Sunday, November 21, 2010
It happens every year at this time, suddenly there are homeless people in our community. Thanksgiving rolls around and the phones start ringing:
“We’d like to come volunteer at the homeless shelter,” or
“I’d like to bring my child to help serve a meal this week, to help him understand how fortunate he is,” or
“My group would like to cook a meal this week.”
Good thing you’ve called now, because this is the only time of year people are homeless. This is the only time of year we need volunteers at the homeless shelter. This is the only time of year that we allow parents to teach their children about poverty in
. This is the only time of year there are needs not being met in our community. America
Perhaps there is just a bit of cynicism in my voice right now. On some level I’m sure I should be grateful that people recognize the homeless at all. Most of us spend this time in our lives worrying about how much we’ll be able to spend for Christmas without going too much into debt and wondering if we’ll be able to pay it off by Easter, or at least next Thanksgiving. How can we think about folks whose only gifts will be those provided by charity? So shouldn’t I be thankful that some people actually think about their less fortunate neighbors, even if it is only once a year?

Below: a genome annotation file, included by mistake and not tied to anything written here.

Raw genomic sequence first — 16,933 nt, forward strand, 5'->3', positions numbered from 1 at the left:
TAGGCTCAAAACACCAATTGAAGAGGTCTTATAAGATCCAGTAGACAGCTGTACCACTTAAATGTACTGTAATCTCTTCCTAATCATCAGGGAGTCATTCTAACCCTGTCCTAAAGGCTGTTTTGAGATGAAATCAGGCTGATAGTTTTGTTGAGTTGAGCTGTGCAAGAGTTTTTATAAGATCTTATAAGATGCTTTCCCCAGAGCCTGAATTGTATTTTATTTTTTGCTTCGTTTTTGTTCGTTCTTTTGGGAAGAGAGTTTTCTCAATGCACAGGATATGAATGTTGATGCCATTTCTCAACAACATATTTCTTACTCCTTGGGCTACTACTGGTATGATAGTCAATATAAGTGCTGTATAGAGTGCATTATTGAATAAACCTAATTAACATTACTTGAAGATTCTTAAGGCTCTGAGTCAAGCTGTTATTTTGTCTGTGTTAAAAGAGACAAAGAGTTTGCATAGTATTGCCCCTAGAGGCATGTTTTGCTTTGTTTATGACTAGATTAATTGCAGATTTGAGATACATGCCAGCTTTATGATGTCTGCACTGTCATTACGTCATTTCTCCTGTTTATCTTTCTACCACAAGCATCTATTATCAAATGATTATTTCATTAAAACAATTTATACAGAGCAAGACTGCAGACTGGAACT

Of course the answer is yes. I should be (and occasionally am) thankful that there are people who can leave their self-absorbed lives for a week. There was a time in my life when I couldn’t. There was a time in my life when all I knew was me and mine. Oh sure, I’d send off a few checks to “my favorite charities” and drop my change into the bell-ringer’s bucket, but I never took my kids to the homeless shelter, never volunteered to cook or serve a meal to people I didn’t know. I’m one of those who didn’t think about people being homeless in my community. Homeless people lived in
, or LA – not my hometown. And if I did give it any thought, it certainly wasn’t that I needed to do anything, after all, weren’t there people whose calling was to do that sort of thing? New York
It’s funny, that idea about a “calling.” I hear people talk now about my “calling” to work with the poor. I never heard a voice telling me to work with the poor. I had moved and couldn’t find a job, so when I asked the locals about volunteer opportunities they told me about the homeless shelter. After a brief volunteer stint (I worked in the garden, then at the desk – I never served a meal!) I was asked to work part-time which has led to full-time. My “calling” is completely accidental on my part. But then again, anything I’ve done that has a semblance of good has not come from me but from a power greater than myself.
So why does it upset me that we get so many calls this time of year? Probably because like most reformers, now that I’ve seen the light I think everybody should get on board! I’ve been enlightened and I want the world to see the light! Well, at least those in my community, if not the world. I don’t want folks to miss out on the joy of true giving, which I now understand to mean giving of my time, my precious time.
Thus the frustration under the frustration is really hidden fear. Fear in the form of regret that I didn’t do this sooner knowing now how absolutely life-giving it is. And fear that I don’t know how to encourage my fellow pilgrims to join me on this road all through the year, not just during Homeless Season.